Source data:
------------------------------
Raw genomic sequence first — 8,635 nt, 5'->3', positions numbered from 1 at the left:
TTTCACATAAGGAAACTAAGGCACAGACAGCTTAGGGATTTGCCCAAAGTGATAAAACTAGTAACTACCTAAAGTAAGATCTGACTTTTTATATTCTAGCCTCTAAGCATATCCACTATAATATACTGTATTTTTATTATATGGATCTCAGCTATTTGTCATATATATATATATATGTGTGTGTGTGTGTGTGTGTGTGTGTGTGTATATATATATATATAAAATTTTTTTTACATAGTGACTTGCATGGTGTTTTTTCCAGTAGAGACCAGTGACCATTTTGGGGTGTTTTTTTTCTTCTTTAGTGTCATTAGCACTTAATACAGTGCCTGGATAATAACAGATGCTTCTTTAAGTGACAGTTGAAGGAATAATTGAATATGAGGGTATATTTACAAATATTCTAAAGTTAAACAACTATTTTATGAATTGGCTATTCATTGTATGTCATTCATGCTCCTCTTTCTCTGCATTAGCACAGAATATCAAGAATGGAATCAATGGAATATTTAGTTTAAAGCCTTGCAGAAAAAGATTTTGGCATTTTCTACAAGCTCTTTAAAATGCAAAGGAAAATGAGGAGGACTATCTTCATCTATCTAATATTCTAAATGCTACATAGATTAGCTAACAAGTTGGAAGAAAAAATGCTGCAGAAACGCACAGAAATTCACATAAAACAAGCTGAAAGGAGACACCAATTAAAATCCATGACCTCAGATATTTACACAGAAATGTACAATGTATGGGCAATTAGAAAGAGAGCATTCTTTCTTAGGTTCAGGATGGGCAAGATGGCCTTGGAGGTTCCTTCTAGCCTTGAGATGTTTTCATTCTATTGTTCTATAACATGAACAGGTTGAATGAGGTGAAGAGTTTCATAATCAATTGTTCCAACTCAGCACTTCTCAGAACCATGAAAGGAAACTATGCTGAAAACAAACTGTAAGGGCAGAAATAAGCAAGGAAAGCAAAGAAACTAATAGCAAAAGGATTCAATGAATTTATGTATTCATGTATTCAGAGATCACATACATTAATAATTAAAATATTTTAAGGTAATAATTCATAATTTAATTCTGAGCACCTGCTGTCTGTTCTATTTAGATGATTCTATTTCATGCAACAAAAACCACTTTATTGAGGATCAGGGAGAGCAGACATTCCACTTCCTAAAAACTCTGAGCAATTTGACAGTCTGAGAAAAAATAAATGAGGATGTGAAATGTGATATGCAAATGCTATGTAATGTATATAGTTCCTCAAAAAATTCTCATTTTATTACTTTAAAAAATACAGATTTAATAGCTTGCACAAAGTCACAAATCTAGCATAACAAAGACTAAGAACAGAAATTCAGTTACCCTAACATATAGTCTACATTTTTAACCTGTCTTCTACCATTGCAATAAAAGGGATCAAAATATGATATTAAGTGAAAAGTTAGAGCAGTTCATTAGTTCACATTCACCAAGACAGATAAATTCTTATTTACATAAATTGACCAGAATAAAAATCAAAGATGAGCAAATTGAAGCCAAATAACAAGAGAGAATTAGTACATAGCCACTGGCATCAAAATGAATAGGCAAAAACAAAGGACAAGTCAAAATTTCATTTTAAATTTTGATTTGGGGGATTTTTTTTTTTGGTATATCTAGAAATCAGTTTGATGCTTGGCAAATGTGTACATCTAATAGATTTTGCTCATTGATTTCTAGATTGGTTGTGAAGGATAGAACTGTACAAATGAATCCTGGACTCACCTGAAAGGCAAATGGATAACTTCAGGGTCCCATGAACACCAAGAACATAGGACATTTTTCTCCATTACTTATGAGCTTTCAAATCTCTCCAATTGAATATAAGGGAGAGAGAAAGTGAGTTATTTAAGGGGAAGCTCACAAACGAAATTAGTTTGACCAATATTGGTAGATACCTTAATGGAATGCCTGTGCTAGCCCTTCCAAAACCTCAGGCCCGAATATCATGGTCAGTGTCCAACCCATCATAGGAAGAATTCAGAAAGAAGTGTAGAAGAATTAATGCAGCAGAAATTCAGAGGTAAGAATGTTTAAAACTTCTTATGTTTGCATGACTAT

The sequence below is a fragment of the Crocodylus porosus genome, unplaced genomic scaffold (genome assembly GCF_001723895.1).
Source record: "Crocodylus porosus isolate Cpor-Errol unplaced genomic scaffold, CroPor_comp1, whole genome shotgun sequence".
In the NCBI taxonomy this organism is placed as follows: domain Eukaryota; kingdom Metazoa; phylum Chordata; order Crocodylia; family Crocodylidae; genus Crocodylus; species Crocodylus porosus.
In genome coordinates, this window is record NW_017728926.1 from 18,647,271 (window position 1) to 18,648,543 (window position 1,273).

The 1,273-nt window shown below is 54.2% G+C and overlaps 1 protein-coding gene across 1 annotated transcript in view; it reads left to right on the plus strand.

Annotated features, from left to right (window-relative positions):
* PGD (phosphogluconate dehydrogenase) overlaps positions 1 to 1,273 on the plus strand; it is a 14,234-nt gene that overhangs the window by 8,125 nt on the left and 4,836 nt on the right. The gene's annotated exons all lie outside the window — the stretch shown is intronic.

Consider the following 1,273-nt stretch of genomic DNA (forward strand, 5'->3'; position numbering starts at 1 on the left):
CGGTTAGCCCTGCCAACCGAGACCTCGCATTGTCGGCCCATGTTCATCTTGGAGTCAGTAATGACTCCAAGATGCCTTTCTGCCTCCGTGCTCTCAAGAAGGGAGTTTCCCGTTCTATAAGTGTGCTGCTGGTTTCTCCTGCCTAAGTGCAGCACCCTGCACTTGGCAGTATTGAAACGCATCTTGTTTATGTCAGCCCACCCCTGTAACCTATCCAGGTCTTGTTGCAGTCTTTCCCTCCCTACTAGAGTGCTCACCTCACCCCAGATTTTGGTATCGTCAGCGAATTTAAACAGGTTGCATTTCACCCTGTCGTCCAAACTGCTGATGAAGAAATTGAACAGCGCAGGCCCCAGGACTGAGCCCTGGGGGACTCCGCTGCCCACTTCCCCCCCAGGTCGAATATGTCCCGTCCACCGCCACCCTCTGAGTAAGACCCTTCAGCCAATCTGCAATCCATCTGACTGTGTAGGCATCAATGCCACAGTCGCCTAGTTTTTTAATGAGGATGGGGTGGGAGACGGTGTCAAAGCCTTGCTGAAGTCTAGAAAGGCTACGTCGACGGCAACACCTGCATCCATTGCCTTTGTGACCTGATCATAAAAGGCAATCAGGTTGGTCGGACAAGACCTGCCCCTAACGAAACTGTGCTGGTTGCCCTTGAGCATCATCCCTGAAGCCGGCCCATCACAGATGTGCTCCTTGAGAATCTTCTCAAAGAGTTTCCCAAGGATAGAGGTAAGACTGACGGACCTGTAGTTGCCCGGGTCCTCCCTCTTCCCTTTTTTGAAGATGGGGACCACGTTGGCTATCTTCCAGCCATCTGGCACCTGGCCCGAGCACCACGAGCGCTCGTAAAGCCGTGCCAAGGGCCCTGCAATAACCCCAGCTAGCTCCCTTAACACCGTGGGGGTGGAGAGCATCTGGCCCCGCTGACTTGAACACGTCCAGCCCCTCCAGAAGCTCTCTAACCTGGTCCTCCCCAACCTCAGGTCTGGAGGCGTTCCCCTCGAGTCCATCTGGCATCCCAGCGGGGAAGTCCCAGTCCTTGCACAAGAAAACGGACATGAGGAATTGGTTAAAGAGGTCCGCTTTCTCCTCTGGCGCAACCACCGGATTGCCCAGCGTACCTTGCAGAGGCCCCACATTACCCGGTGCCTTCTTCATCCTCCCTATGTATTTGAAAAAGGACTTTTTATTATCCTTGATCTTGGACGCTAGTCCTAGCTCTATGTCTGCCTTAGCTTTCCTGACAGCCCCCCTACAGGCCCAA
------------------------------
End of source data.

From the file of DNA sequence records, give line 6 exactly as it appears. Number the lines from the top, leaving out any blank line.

In genome coordinates, this window is record NW_017728926.1 from 18,647,271 (window position 1) to 18,648,543 (window position 1,273).